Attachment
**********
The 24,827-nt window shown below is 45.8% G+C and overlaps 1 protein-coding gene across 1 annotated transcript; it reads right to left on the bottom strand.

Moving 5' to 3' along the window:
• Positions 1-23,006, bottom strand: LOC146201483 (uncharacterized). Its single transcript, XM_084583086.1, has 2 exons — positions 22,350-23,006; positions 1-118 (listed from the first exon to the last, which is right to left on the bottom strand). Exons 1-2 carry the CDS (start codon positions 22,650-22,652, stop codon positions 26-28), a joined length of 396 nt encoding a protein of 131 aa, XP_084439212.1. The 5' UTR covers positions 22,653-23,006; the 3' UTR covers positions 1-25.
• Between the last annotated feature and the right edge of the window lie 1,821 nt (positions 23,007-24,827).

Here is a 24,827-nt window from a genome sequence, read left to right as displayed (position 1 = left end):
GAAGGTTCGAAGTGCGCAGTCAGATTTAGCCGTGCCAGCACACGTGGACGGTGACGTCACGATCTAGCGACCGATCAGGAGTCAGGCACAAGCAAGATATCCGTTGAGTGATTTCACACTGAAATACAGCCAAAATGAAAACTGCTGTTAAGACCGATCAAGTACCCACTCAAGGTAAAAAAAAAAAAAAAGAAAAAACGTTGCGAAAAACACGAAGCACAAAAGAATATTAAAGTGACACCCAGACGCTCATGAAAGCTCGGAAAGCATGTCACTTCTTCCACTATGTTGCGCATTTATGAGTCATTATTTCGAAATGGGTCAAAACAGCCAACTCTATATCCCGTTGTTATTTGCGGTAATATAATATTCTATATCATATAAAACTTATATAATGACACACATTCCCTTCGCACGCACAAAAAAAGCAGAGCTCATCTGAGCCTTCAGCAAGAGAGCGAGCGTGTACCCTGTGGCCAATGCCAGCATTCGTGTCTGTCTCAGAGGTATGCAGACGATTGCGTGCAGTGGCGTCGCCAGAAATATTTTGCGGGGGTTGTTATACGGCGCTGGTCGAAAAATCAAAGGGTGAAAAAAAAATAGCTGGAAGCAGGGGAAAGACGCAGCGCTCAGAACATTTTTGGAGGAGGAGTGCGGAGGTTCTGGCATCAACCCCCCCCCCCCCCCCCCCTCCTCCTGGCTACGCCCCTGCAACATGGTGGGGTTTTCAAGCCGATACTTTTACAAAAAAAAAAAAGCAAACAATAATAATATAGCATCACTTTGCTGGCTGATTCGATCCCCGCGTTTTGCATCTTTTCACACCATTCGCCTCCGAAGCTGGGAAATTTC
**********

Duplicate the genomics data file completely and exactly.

The 24,827-nt window shown below is 45.8% G+C and overlaps 1 protein-coding gene across 1 annotated transcript; it reads right to left on the bottom strand.

Moving 5' to 3' along the window:
• Positions 1-23,006, bottom strand: LOC146201483 (uncharacterized). Its single transcript, XM_084583086.1, has 2 exons — positions 22,350-23,006; positions 1-118 (listed from the first exon to the last, which is right to left on the bottom strand). Exons 1-2 carry the CDS (start codon positions 22,650-22,652, stop codon positions 26-28), a joined length of 396 nt encoding a protein of 131 aa, XP_084439212.1. The 5' UTR covers positions 22,653-23,006; the 3' UTR covers positions 1-25.
• Between the last annotated feature and the right edge of the window lie 1,821 nt (positions 23,007-24,827).

Here is a 24,827-nt window from a genome sequence, read left to right as displayed (position 1 = left end):
GAAGGTTCGAAGTGCGCAGTCAGATTTAGCCGTGCCAGCACACGTGGACGGTGACGTCACGATCTAGCGACCGATCAGGAGTCAGGCACAAGCAAGATATCCGTTGAGTGATTTCACACTGAAATACAGCCAAAATGAAAACTGCTGTTAAGACCGATCAAGTACCCACTCAAGGTAAAAAAAAAAAAAAAGAAAAAACGTTGCGAAAAACACGAAGCACAAAAGAATATTAAAGTGACACCCAGACGCTCATGAAAGCTCGGAAAGCATGTCACTTCTTCCACTATGTTGCGCATTTATGAGTCATTATTTCGAAATGGGTCAAAACAGCCAACTCTATATCCCGTTGTTATTTGCGGTAATATAATATTCTATATCATATAAAACTTATATAATGACACACATTCCCTTCGCACGCACAAAAAAAGCAGAGCTCATCTGAGCCTTCAGCAAGAGAGCGAGCGTGTACCCTGTGGCCAATGCCAGCATTCGTGTCTGTCTCAGAGGTATGCAGACGATTGCGTGCAGTGGCGTCGCCAGAAATATTTTGCGGGGGTTGTTATACGGCGCTGGTCGAAAAATCAAAGGGTGAAAAAAAAATAGCTGGAAGCAGGGGAAAGACGCAGCGCTCAGAACATTTTTGGAGGAGGAGTGCGGAGGTTCTGGCATCAACCCCCCCCCCCCCCCCCCCTCCTCCTGGCTACGCCCCTGCAACATGGTGGGGTTTTCAAGCCGATACTTTTACAAAAAAAAAAAAGCAAACAATAATAATATAGCATCACTTTGCTGGCTGATTCGATCCCCGCGTTTTGCATCTTTTCACACCATTCGCCTCCGAAGCTGGGAAATTTC